Free Parking1 Feb 2012
I’m being stalked. It happens most days. I’m getting to the point where I feel like every time I leave the house I’m going to be stalked. They have never, thank goodness, come near my house but they don’t care if my family are with me.
They sit there and stare at us, sometimes even gesticulating frantically at us in a manner my husband particularly feels very uncomfortable about. He asked me to write this column so that I can be open and frank about this stalking as I think it happens to more of us than you might think.
I’m talking about those people who follow you in car parks as you walk back to your vehicle in the hope of taking your parking space. Now the first thing to say is that they obviously do this as many of KL’s car parks are not really big enough to cater to the needs of the establishments they service. Or are they?
I usually find that when you drive down to the lower levels of places like Pavilion KL, Suria KLCC, Bangsar Village II and Mid Valley Mega Mall, there are usually spaces. Obviously, at the busiest times – when most of us go – you can end up a long way from the lift and down on B5 or B6. But surely no one is surprised any more that malls in Malaysia are popular?
It’s worth bearing in mind that if there were really no spaces, the car park would be closed. The other bit of logic that I have to share is from my Dad who assures me that statistically, if you just stop your car in a car park where the spots around you are all taken, you will never have to wait more than six minutes for one of the spaces next to you becoming free.
But that doesn’t stop people stalking shoppers the second they emerge from the lift until they get to their vehicle. The very fact that they have to drive their car at a speed slower than walking in order to monitor and react to the direction of their prey helps explain why car parks get so frustrating in the first place.
If we left these poor people alone, then everyone would get to the free spaces further down the car park much quicker and avoid the part of this stalking Hubby finds so upsetting. This is when you get to the car and the Stalker stops either just behind and opposite your car (if they have a brain) or on the same side as you and in front of your car (if they don’t).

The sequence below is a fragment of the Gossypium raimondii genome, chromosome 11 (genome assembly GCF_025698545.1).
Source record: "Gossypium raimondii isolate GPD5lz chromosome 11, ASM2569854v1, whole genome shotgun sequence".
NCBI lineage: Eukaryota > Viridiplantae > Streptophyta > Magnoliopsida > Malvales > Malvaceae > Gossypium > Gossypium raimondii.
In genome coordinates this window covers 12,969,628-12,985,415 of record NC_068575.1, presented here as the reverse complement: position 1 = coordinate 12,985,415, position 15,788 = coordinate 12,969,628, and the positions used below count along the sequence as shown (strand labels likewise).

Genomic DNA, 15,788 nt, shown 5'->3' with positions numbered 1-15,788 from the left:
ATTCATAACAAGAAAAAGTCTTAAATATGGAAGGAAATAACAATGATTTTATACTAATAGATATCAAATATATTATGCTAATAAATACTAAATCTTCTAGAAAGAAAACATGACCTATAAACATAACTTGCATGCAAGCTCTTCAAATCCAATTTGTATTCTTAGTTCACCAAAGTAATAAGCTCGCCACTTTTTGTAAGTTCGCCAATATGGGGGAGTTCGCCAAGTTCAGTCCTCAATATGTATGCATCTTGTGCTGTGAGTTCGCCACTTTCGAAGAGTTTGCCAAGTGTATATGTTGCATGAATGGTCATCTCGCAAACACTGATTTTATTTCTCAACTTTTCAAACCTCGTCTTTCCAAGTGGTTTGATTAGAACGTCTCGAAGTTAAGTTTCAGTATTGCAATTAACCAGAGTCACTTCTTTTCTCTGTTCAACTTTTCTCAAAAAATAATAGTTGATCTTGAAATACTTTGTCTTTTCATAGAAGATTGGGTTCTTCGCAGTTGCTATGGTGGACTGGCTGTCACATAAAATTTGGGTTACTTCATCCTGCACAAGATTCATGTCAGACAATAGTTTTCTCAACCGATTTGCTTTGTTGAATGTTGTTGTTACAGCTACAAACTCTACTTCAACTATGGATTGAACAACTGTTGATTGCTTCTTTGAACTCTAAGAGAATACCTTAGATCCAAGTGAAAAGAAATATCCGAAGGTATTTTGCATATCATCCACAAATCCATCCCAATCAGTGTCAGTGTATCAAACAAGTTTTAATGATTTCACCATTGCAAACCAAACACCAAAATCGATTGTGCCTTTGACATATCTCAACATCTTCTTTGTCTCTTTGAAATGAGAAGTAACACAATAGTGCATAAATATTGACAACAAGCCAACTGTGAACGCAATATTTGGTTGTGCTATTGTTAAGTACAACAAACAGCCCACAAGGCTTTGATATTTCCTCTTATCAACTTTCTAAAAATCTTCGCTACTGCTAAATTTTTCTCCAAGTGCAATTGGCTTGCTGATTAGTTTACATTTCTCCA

There they sit, evidently caught between two emotions: namely joy at having found a space to park, but also frustration at having to now wait for the people they’ve tracked to get in their car and leave. Which is where I want to share a piece of advice for Stalkers. But before that I have an admission to make. I Stalk Too.
Yes, I also stalk people for their car parking spots, especially if they seem to have got a prime spot next to the lift on B1 with free access to the way out. Those people are asking to be stalked. It’s the price they pay for securing such a great parking space. I don’t even mind that I too will be stalked when my visit is complete.
But I do have some advice for people who, like me, insist upon stalking in car parks. You may accuse me of just protecting my own interests here but it makes sense. Don’t stalk people with kids (actually that’s pretty decent advice for any kind of stalking). We are simply too bad at getting into our cars.
You don’t want to have to wait while we find our keys, open the car, throw the kids in, retrieve them from the boot where they have climbed, somehow wrestle them into their car seats without spilling our takeaway coffees (we haven’t slept so can’t go more than an hour without caffeine), strap them down, then get the shopping in the car, return the trolley, start pulling out, stop the car, get out of the car and collect our coffee from the roof where we temporarily put it while wrestling the kids, and then have to find The Wiggles CD for the stereo as the kids will have a breakdown if we try listening to BFM.
That’s already more than six minutes, so you might as well just do as my Dad suggests and sit in the car next to that prime spot by the lift.